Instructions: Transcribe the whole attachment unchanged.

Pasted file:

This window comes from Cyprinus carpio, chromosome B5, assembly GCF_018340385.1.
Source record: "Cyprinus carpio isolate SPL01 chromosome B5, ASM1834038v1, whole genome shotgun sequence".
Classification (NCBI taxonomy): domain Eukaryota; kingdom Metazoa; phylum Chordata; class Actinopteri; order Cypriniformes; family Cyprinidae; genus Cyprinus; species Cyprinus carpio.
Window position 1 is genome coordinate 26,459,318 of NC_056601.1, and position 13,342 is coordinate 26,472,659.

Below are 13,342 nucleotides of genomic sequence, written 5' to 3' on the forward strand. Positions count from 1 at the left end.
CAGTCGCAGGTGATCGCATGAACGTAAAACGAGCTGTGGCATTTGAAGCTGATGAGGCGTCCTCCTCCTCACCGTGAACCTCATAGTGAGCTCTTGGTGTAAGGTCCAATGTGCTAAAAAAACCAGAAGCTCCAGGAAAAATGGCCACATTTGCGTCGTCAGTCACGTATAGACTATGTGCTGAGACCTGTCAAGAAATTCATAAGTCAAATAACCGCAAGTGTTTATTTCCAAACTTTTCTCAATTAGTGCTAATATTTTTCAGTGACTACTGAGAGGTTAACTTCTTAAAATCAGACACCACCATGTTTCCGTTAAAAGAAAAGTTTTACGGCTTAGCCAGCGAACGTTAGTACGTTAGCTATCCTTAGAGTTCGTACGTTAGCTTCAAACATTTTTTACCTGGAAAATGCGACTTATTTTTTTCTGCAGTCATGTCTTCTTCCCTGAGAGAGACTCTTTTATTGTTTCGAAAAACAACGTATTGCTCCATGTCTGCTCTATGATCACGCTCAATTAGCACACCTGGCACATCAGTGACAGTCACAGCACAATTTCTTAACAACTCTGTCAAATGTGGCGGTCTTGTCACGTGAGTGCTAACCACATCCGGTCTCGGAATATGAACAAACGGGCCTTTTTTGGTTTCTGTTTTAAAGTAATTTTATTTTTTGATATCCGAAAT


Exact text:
This window comes from Cyprinus carpio, chromosome B5, assembly GCF_018340385.1.
Source record: "Cyprinus carpio isolate SPL01 chromosome B5, ASM1834038v1, whole genome shotgun sequence".
Classification (NCBI taxonomy): domain Eukaryota; kingdom Metazoa; phylum Chordata; class Actinopteri; order Cypriniformes; family Cyprinidae; genus Cyprinus; species Cyprinus carpio.
Window position 1 is genome coordinate 26,459,318 of NC_056601.1, and position 13,342 is coordinate 26,472,659.

Below are 13,342 nucleotides of genomic sequence, written 5' to 3' on the forward strand. Positions count from 1 at the left end.
CAGTCGCAGGTGATCGCATGAACGTAAAACGAGCTGTGGCATTTGAAGCTGATGAGGCGTCCTCCTCCTCACCGTGAACCTCATAGTGAGCTCTTGGTGTAAGGTCCAATGTGCTAAAAAAACCAGAAGCTCCAGGAAAAATGGCCACATTTGCGTCGTCAGTCACGTATAGACTATGTGCTGAGACCTGTCAAGAAATTCATAAGTCAAATAACCGCAAGTGTTTATTTCCAAACTTTTCTCAATTAGTGCTAATATTTTTCAGTGACTACTGAGAGGTTAACTTCTTAAAATCAGACACCACCATGTTTCCGTTAAAAGAAAAGTTTTACGGCTTAGCCAGCGAACGTTAGTACGTTAGCTATCCTTAGAGTTCGTACGTTAGCTTCAAACATTTTTTACCTGGAAAATGCGACTTATTTTTTTCTGCAGTCATGTCTTCTTCCCTGAGAGAGACTCTTTTATTGTTTCGAAAAACAACGTATTGCTCCATGTCTGCTCTATGATCACGCTCAATTAGCACACCTGGCACATCAGTGACAGTCACAGCACAATTTCTTAACAACTCTGTCAAATGTGGCGGTCTTGTCACGTGAGTGCTAACCACATCCGGTCTCGGAATATGAACAAACGGGCCTTTTTTGGTTTCTGTTTTAAAGTAATTTTATTTTTTGATATCCGAAAT